One of the main problems of companies and human resources departments is employee churn. This phenomenon can be very expensive. Indeed, the cost of retaining an existing employee is far less than acquiring a new one.

Employee churn prevention aims to predict who, when, and why employees will terminate their jobs.

Accurate methods that identify which employees are more likely to switch to another company are needed. They would allow to adapt those specific aspects of the organization needed to prevent attrition and, therefore, reduce costs.

The objective is to effectively untangle all the factors that lead to employee attrition, and to determine the underlying causes, to prevent it. But analyzing multiple personal and social factors is complicated, to say the least. We need both rich employee data, along with complex predictive models to analyze it.

This is a classification project, since the variable to be predicted is binary (attrition or not).

The goal here is to model the probability of attrition, conditioned on the employee features.

The data set used in this study contains quantitative and qualitative information about a sample of employees at the company. The data set contains about 1,500 employees. For each, around 35 personal, professional and socio-economical attributes will be selected as the input variables.

More specifically, the variables of this example are:

**age****business_travel****daily_rate****department****distance_from_home****education****education_field****employee_count****employee_number****environment_satisfaction****gender****hourly_rate****job_involvement****job_level****job_role****job satisfaction****marital_status****monthly_income****monthly_rate****number_companies_worked****over_18****over_time****percent_salary_hike****performance_rating****relationship_satisfaction****standard_hours****stock_option_level****total_working_years****training_times_last_year****work_life_balance****years_at_company****years_in_current_role****years_since_last_promotion****years_with_current_manager****attrition**: satisfaction of the worker with the company (loyal or attrition).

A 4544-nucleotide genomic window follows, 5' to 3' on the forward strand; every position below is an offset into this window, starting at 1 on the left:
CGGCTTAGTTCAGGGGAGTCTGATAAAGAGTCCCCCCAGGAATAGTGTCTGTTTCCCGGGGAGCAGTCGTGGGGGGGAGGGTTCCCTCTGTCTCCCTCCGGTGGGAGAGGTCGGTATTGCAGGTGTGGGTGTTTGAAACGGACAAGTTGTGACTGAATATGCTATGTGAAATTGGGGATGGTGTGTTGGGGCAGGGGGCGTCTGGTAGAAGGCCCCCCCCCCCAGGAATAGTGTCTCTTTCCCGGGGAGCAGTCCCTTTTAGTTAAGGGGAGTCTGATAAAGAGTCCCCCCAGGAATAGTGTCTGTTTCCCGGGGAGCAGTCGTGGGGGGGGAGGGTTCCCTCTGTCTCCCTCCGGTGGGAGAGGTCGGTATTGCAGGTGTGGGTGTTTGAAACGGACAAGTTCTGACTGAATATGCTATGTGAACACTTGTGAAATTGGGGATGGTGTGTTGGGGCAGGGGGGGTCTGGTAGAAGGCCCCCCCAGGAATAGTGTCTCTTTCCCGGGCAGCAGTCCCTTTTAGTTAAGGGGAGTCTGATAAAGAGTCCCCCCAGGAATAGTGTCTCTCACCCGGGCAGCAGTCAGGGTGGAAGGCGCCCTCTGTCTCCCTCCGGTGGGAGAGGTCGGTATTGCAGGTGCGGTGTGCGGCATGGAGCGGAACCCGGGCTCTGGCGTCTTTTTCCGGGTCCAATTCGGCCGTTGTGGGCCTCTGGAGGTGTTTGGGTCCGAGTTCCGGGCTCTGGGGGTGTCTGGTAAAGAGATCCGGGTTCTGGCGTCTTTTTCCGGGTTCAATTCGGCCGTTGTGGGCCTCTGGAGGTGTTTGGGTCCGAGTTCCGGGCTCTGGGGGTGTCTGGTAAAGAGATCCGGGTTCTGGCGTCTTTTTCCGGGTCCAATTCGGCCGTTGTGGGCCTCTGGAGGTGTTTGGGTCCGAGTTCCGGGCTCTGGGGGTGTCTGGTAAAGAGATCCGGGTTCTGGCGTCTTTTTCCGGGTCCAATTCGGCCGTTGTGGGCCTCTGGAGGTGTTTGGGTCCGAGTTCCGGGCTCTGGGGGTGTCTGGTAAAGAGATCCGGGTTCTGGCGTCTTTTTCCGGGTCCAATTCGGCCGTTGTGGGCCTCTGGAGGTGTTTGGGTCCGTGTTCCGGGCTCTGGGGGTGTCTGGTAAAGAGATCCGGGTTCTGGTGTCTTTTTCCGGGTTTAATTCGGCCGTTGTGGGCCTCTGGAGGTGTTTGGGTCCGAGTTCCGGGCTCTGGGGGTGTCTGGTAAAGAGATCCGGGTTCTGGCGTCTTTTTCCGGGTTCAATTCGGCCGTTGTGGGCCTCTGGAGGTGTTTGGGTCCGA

As we can see, we have a total of 48 inputs, which contain the characteristics of every employee, 1 target, which is the variable "Attrition" mentioned before. There are 3 unused variables ("EmployeeCount", "Over18" and "StandardHours"), which are constant and will be set as unused variables for the analysis since they do not provide any valuable information.

Before starting the predictive analysis, it is also important to know the ratio of negative and positive instances that we have in the data set.

The chart shows that the data is unbalanced, the number of negative instances (1233) is much larger that the number of positive instances (237). We use this information later to design properly the predictive model.

The inputs-targets correlations analyze the dependencies between each input variable and the target.

As we can see, the input variables that have more importance with the attrition are "OverTime" (0.246118), "TotalWorkingYears" (0.22332) and "YearsAtCompany" (0.196728) while the ones with the least importance are "HourlyRate" (0.00678), "PerformanceRating" (0.00289) and "Research Scientist" (0.00036).

The neural network takes all the attributes of each of the employees and it will transform them into a probability of attrition.

For that purpose, we use a neural network with 48 inputs, one hidden layer with one neuron in it and one output. Besides, we will use 3 neurons in the hidden layer as a first guess.

The minimum and maximum scaling method is chosen as the scaling method and for the probabilistic layer the continuous probabilistic method is set.

The next step is to select an appropriate training strategy, which defines what the neural network will learn. A general training strategy is composed of two concepts:

- A loss index.
- An optimization algorithm.

As we said before, the data set is unbalanced. As a consequence, we set as error method the weighted squared error. with the positive and negative weights shown in the next table. Positives weight: 5.20, negatives weight: 1